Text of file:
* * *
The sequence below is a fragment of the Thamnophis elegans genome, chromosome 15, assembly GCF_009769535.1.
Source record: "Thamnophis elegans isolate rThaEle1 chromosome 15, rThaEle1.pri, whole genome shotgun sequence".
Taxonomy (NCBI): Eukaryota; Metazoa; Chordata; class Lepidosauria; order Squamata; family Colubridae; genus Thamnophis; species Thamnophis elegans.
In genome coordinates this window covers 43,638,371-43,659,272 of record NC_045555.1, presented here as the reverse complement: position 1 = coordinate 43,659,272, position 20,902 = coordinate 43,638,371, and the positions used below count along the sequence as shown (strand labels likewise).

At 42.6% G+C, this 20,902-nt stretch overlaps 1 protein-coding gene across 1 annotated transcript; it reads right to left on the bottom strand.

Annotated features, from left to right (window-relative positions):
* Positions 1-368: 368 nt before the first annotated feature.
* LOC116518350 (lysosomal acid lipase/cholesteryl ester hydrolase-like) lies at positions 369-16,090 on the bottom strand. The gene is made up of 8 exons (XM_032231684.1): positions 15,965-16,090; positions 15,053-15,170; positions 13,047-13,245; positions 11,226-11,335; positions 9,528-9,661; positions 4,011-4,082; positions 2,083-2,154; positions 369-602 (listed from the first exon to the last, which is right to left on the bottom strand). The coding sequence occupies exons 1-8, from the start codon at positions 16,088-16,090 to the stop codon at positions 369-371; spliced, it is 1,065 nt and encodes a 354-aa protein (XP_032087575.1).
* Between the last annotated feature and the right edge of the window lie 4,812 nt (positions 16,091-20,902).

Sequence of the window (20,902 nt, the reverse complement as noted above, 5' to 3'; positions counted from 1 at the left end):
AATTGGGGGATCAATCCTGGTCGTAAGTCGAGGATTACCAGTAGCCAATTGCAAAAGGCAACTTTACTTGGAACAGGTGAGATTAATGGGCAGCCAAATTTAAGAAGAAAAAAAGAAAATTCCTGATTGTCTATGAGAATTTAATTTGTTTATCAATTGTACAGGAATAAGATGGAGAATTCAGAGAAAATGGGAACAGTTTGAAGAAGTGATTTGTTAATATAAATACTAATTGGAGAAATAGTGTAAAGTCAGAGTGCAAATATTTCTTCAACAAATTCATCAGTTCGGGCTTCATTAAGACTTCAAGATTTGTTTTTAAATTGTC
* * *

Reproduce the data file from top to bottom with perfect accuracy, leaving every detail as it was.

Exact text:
The sequence below is a fragment of the Thamnophis elegans genome, chromosome 15, assembly GCF_009769535.1.
Source record: "Thamnophis elegans isolate rThaEle1 chromosome 15, rThaEle1.pri, whole genome shotgun sequence".
Taxonomy (NCBI): Eukaryota; Metazoa; Chordata; class Lepidosauria; order Squamata; family Colubridae; genus Thamnophis; species Thamnophis elegans.
In genome coordinates this window covers 43,638,371-43,659,272 of record NC_045555.1, presented here as the reverse complement: position 1 = coordinate 43,659,272, position 20,902 = coordinate 43,638,371, and the positions used below count along the sequence as shown (strand labels likewise).

At 42.6% G+C, this 20,902-nt stretch overlaps 1 protein-coding gene across 1 annotated transcript; it reads right to left on the bottom strand.

Annotated features, from left to right (window-relative positions):
* Positions 1-368: 368 nt before the first annotated feature.
* LOC116518350 (lysosomal acid lipase/cholesteryl ester hydrolase-like) lies at positions 369-16,090 on the bottom strand. The gene is made up of 8 exons (XM_032231684.1): positions 15,965-16,090; positions 15,053-15,170; positions 13,047-13,245; positions 11,226-11,335; positions 9,528-9,661; positions 4,011-4,082; positions 2,083-2,154; positions 369-602 (listed from the first exon to the last, which is right to left on the bottom strand). The coding sequence occupies exons 1-8, from the start codon at positions 16,088-16,090 to the stop codon at positions 369-371; spliced, it is 1,065 nt and encodes a 354-aa protein (XP_032087575.1).
* Between the last annotated feature and the right edge of the window lie 4,812 nt (positions 16,091-20,902).

Sequence of the window (20,902 nt, the reverse complement as noted above, 5' to 3'; positions counted from 1 at the left end):
AATTGGGGGATCAATCCTGGTCGTAAGTCGAGGATTACCAGTAGCCAATTGCAAAAGGCAACTTTACTTGGAACAGGTGAGATTAATGGGCAGCCAAATTTAAGAAGAAAAAAAGAAAATTCCTGATTGTCTATGAGAATTTAATTTGTTTATCAATTGTACAGGAATAAGATGGAGAATTCAGAGAAAATGGGAACAGTTTGAAGAAGTGATTTGTTAATATAAATACTAATTGGAGAAATAGTGTAAAGTCAGAGTGCAAATATTTCTTCAACAAATTCATCAGTTCGGGCTTCATTAAGACTTCAAGATTTGTTTTTAAATTGTC